Phosphate-Buffered Saline (PBS) Gibco 10010-049 Warm to 37 °C in water bath before use
Laminin Mouse Protein, Natural Gibco 23017-015 Aliquot and store at -20 °C
1X Neurobasal Medium Gibco 21103-049 Warm to 37 °C in water bath before use
Trypan Blue Solution, 0.4% Gibco 15250-061
165U Papain Worthington
L-Cysteine Sigma-Aldrich W326305
Corning 96 well plates, clear bottom, black Corning CLS3603-48EA
Costar Clear Polystyrene 96-Well Plates Untreated; Well shape: Round; Sterile. Costar 07-200-103
Seesaw Rocker Standard lab epuipment
Centrifuge Standard lab epuipment
Neutral Density Filter Paper (0.3) THORLABS
442 nm Bandpass Filter THORLABS FL441.6-10
550 nm Bandpass Filter THORLABS FB550-10
670 nm Bandpass Filter THORLABS FB670-10
810 nm Bandpass Filter THORLABS FB810-10e
Unmounted Ø25 mm Absorptive Neutral Density Filters (0.1) THORLABS NE01B
Unmounted Ø25 mm Absorptive Neutral Density Filters (0.2) THORLABS NE02B
Unmounted Ø25 mm Absorptive Neutral Density Filters (0.3) THORLABS NE03B
Unmounted Ø25 mm Absorptive Neutral Density Filters (0.5) THORLABS NE05B
Unmounted Ø25 mm Absorptive Neutral Density Filters (0.6) THORLABS NE06B
Unmounted Ø25 mm Absorptive Neutral Density Filters (1.0) THORLABS NE10B



  1. Gutterman, D. D. Mitochondria and reactive oxygen species an evolution in function. Circulation research. 97, 302-304 (2005).
  2. Camello-Almaraz, C., Gomez-Pinilla, P. J., Pozo, M. J., Camello, P. J. Mitochondrial reactive oxygen species and Ca2+ signaling. American Journal of Physiology-Cell Physiology. 291, C1082-C1088 (2006).
  3. Kowaltowski, A. J., de Souza-Pinto, N. C., Castilho, R. F., Vercesi, A. E. Mitochondria and reactive oxygen species. Free Radical Biology and Medicine. 47, 333-343 (2009).
  4. Coyle, J. T., Puttfarcken, P. Oxidative stress, glutamate, and neurodegenerative disorders. Science. 262, 689-695 (1993).
  5. Doble, A. The role of excitotoxicity in neurodegenerative disease: implications for therapy. Pharmacology & therapeutics. 81, 163-221 (1999).
  6. Hall, E. D. Antioxidant therapies for acute spinal cord injury. Neurotherapeutics. 8, 152-167 (2011).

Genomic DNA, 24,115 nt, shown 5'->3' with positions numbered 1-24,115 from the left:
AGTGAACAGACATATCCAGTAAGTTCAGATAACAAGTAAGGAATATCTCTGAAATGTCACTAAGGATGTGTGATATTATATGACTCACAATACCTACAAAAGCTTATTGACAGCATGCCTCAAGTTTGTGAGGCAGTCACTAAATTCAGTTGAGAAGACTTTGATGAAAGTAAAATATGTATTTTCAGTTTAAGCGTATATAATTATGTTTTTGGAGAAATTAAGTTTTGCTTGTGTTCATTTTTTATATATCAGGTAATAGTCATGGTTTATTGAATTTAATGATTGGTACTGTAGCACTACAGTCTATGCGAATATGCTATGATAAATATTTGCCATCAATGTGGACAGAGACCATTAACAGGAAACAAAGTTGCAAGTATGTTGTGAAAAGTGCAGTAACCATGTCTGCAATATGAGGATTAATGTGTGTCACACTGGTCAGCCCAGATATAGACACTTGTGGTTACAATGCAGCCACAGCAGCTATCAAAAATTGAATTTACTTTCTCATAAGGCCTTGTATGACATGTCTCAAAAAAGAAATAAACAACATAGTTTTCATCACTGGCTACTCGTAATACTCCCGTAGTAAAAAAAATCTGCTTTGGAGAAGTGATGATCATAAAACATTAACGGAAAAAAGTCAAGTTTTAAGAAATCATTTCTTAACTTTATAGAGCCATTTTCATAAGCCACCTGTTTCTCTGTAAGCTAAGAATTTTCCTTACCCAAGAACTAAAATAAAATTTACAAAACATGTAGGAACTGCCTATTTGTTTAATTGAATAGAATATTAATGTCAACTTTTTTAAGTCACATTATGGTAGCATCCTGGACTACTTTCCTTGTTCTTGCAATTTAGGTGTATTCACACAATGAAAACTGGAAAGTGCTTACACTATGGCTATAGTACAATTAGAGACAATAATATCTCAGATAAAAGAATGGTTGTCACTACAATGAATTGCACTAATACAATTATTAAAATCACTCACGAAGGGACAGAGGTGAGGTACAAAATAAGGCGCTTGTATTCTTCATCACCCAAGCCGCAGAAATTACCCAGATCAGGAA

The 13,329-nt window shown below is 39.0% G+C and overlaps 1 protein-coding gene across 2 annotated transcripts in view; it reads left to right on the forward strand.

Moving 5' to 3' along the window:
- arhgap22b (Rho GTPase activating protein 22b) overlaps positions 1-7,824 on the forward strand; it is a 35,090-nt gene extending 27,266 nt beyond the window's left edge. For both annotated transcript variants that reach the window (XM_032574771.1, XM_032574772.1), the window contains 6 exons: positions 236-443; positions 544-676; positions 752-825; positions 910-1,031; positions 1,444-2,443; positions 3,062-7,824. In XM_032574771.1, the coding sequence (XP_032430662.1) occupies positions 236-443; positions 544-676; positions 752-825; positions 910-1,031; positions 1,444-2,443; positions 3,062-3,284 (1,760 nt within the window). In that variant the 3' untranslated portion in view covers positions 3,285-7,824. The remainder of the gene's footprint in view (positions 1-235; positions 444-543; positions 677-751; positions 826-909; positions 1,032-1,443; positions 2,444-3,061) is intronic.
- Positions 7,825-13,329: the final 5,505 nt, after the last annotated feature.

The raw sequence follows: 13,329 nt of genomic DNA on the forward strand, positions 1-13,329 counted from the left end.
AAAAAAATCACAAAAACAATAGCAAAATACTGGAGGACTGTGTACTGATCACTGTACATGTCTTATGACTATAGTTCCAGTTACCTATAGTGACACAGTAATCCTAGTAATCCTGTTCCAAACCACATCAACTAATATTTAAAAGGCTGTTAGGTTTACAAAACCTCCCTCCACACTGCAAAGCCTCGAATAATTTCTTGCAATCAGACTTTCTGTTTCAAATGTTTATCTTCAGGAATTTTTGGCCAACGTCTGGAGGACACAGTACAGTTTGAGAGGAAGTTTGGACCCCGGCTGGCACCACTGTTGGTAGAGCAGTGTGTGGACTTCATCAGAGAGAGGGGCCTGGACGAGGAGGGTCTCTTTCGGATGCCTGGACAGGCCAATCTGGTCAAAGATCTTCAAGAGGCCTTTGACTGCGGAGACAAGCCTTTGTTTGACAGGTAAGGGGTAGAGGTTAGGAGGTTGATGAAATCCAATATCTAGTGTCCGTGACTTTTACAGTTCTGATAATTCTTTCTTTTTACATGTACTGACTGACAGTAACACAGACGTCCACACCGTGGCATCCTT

7. Jia, Z., et al. Oxidative stress in spinal cord injury and antioxidant-based intervention. Spinal Cord. 50, 264-274 (2012).
  8. Fitzgerald, M., et al. Red/near-infrared irradiation therapy for treatment of central nervous system injuries and disorders. Reviews in the Neurosciences. 24, 205-226 (2013).
  9. Rutar, M., Natoli, R., Albarracin, R., Valter, K., Provis, J. 670-nm light treatment reduces complement propagation following retinal degeneration. J Neuroinflammation. 9, 257 (2012).
  10. Eells, J. T., et al. Therapeutic photobiomodulation for methanol-induced retinal toxicity. Proceedings of the National Academy of Sciences. 100, 3439-3444 (2003).
  11. Begum, R., Powner, M. B., Hudson, N., Hogg, C., Jeffery, G. Treatment with 670 nm light up regulates cytochrome C oxidase expression and reduces inflammation in an age-related macular degeneration model. PloS one. 8, e57828 (2013).
  12. Byrnes, K. R., et al. Light promotes regeneration and functional recovery and alters the immune response after spinal cord injury. Lasers in surgery and medicine. 36, 171-185 (2005).
  13. Liang, H. L., et al. Photobiomodulation partially rescues visual cortical neurons from cyanide-induced apoptosis. Neuroscience. 139, 639-649 (2006).
  14. Zivin, J. A., et al. Effectiveness and safety of transcranial laser therapy for acute ischemic stroke. Stroke. 40, 1359-1364 (2009).
  15. Lapchak, P. A. Transcranial near-infrared laser therapy applied to promote clinical recovery in acute and chronic neurodegenerative diseases. Expert review of medical devices. 9, 71-83 (2012).
  16. Chung, H., et al. The nuts and bolts of low-level laser (light) therapy. Annals of biomedical engineering. 40, 516-533 (2012).
  17. Wu, Q., et al. Low-Level Laser Therapy for Closed-Head Traumatic Brain Injury in Mice: Effect of Different Wavelengths. Lasers in surgery and medicine. 44, 218-226 (2012).
  18. Hashmi, J. T., et al. Role of low-level laser therapy in neurorehabilitation. PM&R. 2, S292-S305 (2010).
  19. Fitzgerald, M., et al. Metallothionein-IIA promotes neurite growth via the megalin receptor. Experimental Brain Research. 183, 171-180 (2007).
  20. Fitzgerald, M., et al. Near infrared light reduces oxidative stress and preserves function in CNS tissue vulnerable to secondary degeneration following partial transection of the optic nerve. Journal of neurotrauma. 27, 2107-2119 (2010).
  21. Ando, T., et al. Low-level laser therapy for spinal cord injury in rats: effects of polarization. Journal of biomedical. 18, 098002 (2013).
  22. Lanzafame, R. J., et al. Reciprocity of exposure time and irradiance on energy density during photoradiation on wound healing in a murine pressure ulcer model. Lasers in surgery and medicine. 39, 534-542 (2007).
  23. Castano, A. P., et al. Low-level laser therapy for zymosan induced arthritis in rats: Importance of illumination time. Lasers in surgery and medicine. 39, 543-550 (2007).
Method for the Assessment of Effects of a Range of Wavelengths and Intensities of Red/near-infrared Light Therapy on Oxidative Stress <em>In Vitro</em>
Play Video

Cite this Article

Giacci, M. K., Hart, N. S., Hartz, R. V., Harvey, A. R., Hodgetts, S. I., Fitzgerald, M. Method for the Assessment of Effects of a Range of Wavelengths and Intensities of Red/near-infrared Light Therapy on Oxidative Stress In Vitro. J. Vis. Exp. (97), e52221, doi:10.3791/52221 (2015).More

Giacci, M. K., Hart, N. S., Hartz, R. V., Harvey, A. R., Hodgetts, S. I., Fitzgerald, M. Method for the Assessment of Effects of a Range of Wavelengths and Intensities of Red/near-infrared Light Therapy on Oxidative Stress In Vitro. J. Vis. Exp. (97), e52221, doi:10.3791/52221 (2015).

Copy Citation Download Citation Reprints and Permissions
View Video

Get cutting-edge science videos from JoVE sent straight to your inbox every month.

Waiting X
simple hit counter